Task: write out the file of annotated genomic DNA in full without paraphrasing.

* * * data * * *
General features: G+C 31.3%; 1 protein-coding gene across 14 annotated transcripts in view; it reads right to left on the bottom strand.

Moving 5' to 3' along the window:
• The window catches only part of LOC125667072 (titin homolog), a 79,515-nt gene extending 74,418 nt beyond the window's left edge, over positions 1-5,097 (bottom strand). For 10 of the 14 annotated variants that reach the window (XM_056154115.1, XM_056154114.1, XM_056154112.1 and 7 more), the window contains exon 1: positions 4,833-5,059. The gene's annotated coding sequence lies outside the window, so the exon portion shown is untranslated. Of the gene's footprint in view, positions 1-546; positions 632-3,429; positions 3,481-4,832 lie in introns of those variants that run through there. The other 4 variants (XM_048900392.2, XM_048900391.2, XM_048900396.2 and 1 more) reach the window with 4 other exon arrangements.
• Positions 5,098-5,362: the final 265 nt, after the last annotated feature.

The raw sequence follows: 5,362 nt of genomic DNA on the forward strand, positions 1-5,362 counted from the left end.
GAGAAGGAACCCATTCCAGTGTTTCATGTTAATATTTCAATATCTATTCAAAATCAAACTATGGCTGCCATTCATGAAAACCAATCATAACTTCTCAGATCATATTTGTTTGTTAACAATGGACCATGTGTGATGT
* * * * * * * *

General features: G+C 31.3%; 1 protein-coding gene across 14 annotated transcripts in view; it reads right to left on the bottom strand.

Moving 5' to 3' along the window:
• The window catches only part of LOC125667072 (titin homolog), a 79,515-nt gene extending 74,418 nt beyond the window's left edge, over positions 1-5,097 (bottom strand). For 10 of the 14 annotated variants that reach the window (XM_056154115.1, XM_056154114.1, XM_056154112.1 and 7 more), the window contains exon 1: positions 4,833-5,059. The gene's annotated coding sequence lies outside the window, so the exon portion shown is untranslated. Of the gene's footprint in view, positions 1-546; positions 632-3,429; positions 3,481-4,832 lie in introns of those variants that run through there. The other 4 variants (XM_048900392.2, XM_048900391.2, XM_048900396.2 and 1 more) reach the window with 4 other exon arrangements.
• Positions 5,098-5,362: the final 265 nt, after the last annotated feature.

The raw sequence follows: 5,362 nt of genomic DNA on the forward strand, positions 1-5,362 counted from the left end.
GAGAAGGAACCCATTCCAGTGTTTCATGTTAATATTTCAATATCTATTCAAAATCAAACTATGGCTGCCATTCATGAAAACCAATCATAACTTCTCAGATCATATTTGTTTGTTAACAATGGACCATGTGTGATGT